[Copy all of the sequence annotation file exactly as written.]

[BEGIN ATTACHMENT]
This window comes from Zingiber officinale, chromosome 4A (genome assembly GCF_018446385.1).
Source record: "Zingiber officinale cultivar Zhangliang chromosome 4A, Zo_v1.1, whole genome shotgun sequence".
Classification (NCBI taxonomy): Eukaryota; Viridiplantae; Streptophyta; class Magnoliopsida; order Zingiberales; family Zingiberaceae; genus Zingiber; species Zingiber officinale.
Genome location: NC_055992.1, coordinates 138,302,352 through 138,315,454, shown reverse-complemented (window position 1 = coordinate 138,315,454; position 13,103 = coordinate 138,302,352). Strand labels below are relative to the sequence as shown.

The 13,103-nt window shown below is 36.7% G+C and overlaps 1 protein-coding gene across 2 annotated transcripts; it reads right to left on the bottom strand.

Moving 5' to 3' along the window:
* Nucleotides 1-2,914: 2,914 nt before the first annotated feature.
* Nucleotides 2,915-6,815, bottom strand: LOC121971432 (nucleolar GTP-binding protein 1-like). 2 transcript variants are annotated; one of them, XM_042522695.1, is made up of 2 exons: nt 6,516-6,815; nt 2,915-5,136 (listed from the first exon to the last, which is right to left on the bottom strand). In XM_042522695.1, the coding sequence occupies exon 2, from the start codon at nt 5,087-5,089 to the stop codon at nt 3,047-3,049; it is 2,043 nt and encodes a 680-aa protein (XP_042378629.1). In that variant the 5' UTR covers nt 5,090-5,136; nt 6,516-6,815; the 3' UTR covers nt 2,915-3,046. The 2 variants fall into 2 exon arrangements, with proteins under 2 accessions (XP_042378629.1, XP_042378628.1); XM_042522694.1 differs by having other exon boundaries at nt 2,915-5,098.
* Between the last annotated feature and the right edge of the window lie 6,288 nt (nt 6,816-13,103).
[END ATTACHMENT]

This window comes from Zingiber officinale, chromosome 4A (genome assembly GCF_018446385.1).
Source record: "Zingiber officinale cultivar Zhangliang chromosome 4A, Zo_v1.1, whole genome shotgun sequence".
Classification (NCBI taxonomy): Eukaryota; Viridiplantae; Streptophyta; class Magnoliopsida; order Zingiberales; family Zingiberaceae; genus Zingiber; species Zingiber officinale.
Genome location: NC_055992.1, coordinates 138,302,352 through 138,315,454, shown reverse-complemented (window position 1 = coordinate 138,315,454; position 13,103 = coordinate 138,302,352). Strand labels below are relative to the sequence as shown.

The 13,103-nt window shown below is 36.7% G+C and overlaps 1 protein-coding gene across 2 annotated transcripts; it reads right to left on the bottom strand.

Moving 5' to 3' along the window:
* Nucleotides 1-2,914: 2,914 nt before the first annotated feature.
* Nucleotides 2,915-6,815, bottom strand: LOC121971432 (nucleolar GTP-binding protein 1-like). 2 transcript variants are annotated; one of them, XM_042522695.1, is made up of 2 exons: nt 6,516-6,815; nt 2,915-5,136 (listed from the first exon to the last, which is right to left on the bottom strand). In XM_042522695.1, the coding sequence occupies exon 2, from the start codon at nt 5,087-5,089 to the stop codon at nt 3,047-3,049; it is 2,043 nt and encodes a 680-aa protein (XP_042378629.1). In that variant the 5' UTR covers nt 5,090-5,136; nt 6,516-6,815; the 3' UTR covers nt 2,915-3,046. The 2 variants fall into 2 exon arrangements, with proteins under 2 accessions (XP_042378629.1, XP_042378628.1); XM_042522694.1 differs by having other exon boundaries at nt 2,915-5,098.
* Between the last annotated feature and the right edge of the window lie 6,288 nt (nt 6,816-13,103).